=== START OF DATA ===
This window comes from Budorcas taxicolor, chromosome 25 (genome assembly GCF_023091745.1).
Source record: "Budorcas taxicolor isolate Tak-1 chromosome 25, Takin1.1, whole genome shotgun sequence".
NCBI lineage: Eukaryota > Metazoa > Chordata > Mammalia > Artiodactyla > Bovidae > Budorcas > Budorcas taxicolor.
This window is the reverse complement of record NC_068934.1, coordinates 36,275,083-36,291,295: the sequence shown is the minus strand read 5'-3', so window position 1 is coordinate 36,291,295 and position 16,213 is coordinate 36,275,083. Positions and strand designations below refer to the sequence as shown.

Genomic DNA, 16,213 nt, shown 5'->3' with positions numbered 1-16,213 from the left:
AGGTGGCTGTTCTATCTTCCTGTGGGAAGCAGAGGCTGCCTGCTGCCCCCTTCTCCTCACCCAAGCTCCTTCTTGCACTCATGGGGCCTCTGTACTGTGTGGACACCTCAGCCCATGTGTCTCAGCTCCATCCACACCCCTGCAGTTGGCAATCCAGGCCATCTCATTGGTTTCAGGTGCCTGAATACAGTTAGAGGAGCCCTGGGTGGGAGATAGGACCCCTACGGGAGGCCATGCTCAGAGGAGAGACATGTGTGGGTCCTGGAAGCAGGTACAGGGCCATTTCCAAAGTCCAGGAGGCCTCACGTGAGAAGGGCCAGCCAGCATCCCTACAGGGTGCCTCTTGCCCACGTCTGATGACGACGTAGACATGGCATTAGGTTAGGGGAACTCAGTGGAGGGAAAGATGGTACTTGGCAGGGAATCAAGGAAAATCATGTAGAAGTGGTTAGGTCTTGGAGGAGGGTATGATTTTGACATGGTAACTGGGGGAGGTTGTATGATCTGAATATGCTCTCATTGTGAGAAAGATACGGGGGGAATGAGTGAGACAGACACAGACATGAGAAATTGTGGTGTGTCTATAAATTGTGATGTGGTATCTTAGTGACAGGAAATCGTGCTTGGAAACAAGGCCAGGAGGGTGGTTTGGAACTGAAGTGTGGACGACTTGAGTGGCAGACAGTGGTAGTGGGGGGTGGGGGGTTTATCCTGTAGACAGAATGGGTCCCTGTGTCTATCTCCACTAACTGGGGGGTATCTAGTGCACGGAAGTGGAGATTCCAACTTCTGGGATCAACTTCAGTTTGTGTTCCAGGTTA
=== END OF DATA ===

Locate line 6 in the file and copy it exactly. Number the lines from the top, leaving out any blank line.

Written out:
AGGTGGCTGTTCTATCTTCCTGTGGGAAGCAGAGGCTGCCTGCTGCCCCCTTCTCCTCACCCAAGCTCCTTCTTGCACTCATGGGGCCTCTGTACTGTGTGGACACCTCAGCCCATGTGTCTCAGCTCCATCCACACCCCTGCAGTTGGCAATCCAGGCCATCTCATTGGTTTCAGGTGCCTGAATACAGTTAGAGGAGCCCTGGGTGGGAGATAGGACCCCTACGGGAGGCCATGCTCAGAGGAGAGACATGTGTGGGTCCTGGAAGCAGGTACAGGGCCATTTCCAAAGTCCAGGAGGCCTCACGTGAGAAGGGCCAGCCAGCATCCCTACAGGGTGCCTCTTGCCCACGTCTGATGACGACGTAGACATGGCATTAGGTTAGGGGAACTCAGTGGAGGGAAAGATGGTACTTGGCAGGGAATCAAGGAAAATCATGTAGAAGTGGTTAGGTCTTGGAGGAGGGTATGATTTTGACATGGTAACTGGGGGAGGTTGTATGATCTGAATATGCTCTCATTGTGAGAAAGATACGGGGGGAATGAGTGAGACAGACACAGACATGAGAAATTGTGGTGTGTCTATAAATTGTGATGTGGTATCTTAGTGACAGGAAATCGTGCTTGGAAACAAGGCCAGGAGGGTGGTTTGGAACTGAAGTGTGGACGACTTGAGTGGCAGACAGTGGTAGTGGGGGGTGGGGGGTTTATCCTGTAGACAGAATGGGTCCCTGTGTCTATCTCCACTAACTGGGGGGTATCTAGTGCACGGAAGTGGAGATTCCAACTTCTGGGATCAACTTCAGTTTGTGTTCCAGGTTA